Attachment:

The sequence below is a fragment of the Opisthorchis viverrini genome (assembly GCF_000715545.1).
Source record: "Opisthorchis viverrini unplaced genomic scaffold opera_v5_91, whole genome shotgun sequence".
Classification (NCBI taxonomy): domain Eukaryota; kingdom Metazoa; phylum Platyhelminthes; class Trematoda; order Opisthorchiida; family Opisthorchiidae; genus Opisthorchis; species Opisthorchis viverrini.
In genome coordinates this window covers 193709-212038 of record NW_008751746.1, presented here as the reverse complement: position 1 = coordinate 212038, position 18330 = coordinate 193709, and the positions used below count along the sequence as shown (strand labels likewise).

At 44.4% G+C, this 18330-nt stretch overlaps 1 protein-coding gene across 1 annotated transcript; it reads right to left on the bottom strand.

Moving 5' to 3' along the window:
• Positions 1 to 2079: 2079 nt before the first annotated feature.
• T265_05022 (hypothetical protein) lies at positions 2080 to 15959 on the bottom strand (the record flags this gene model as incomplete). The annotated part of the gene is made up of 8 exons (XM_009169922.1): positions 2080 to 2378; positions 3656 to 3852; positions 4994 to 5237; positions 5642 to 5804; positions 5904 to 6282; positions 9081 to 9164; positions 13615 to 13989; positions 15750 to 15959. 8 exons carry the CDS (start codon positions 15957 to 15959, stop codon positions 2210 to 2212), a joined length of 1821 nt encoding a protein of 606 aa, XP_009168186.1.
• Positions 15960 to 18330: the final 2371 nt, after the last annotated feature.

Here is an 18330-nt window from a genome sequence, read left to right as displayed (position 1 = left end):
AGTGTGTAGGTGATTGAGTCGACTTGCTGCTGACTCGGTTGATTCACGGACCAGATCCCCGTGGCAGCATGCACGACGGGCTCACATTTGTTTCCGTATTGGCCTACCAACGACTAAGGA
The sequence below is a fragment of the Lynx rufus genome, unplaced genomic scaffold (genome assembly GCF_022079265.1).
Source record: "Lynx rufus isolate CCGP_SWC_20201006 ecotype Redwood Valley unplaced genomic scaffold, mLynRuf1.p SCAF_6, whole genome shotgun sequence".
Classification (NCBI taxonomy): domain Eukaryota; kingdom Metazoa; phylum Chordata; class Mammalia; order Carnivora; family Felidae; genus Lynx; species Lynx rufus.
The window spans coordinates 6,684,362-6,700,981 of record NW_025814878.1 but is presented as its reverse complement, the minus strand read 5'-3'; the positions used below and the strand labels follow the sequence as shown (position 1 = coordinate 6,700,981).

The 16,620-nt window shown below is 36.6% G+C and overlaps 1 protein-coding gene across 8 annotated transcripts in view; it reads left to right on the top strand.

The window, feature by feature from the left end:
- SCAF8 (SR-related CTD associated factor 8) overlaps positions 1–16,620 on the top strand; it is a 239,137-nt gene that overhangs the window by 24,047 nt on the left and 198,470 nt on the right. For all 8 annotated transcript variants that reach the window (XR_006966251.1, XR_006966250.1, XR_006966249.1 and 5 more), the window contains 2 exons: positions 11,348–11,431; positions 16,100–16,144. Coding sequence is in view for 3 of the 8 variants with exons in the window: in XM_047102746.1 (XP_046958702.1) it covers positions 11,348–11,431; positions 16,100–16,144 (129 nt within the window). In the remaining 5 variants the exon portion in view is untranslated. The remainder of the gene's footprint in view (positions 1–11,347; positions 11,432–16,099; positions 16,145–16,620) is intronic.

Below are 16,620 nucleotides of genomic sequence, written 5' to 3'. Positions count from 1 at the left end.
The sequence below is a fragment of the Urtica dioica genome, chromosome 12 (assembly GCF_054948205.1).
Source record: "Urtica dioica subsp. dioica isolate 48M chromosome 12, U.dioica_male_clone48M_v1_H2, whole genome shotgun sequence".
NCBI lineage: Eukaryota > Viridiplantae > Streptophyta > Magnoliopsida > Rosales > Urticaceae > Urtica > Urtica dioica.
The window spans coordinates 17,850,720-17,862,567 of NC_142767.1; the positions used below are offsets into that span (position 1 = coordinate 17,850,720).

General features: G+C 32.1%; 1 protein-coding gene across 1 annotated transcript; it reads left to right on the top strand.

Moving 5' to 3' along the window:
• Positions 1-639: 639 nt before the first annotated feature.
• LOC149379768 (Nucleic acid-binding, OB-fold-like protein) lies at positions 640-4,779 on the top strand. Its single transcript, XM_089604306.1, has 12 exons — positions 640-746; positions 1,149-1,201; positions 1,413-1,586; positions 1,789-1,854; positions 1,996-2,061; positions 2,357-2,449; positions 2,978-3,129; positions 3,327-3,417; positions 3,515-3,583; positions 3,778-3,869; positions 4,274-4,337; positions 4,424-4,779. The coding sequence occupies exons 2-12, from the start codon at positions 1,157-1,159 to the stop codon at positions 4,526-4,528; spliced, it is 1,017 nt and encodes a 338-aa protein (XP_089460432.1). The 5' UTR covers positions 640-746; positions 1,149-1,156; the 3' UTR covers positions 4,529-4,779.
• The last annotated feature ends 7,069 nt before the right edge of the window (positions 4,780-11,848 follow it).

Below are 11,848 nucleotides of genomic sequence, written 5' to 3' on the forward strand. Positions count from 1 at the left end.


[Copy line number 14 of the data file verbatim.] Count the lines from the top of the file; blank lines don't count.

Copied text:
Classification (NCBI taxonomy): domain Eukaryota; kingdom Metazoa; phylum Chordata; class Mammalia; order Carnivora; family Felidae; genus Lynx; species Lynx rufus.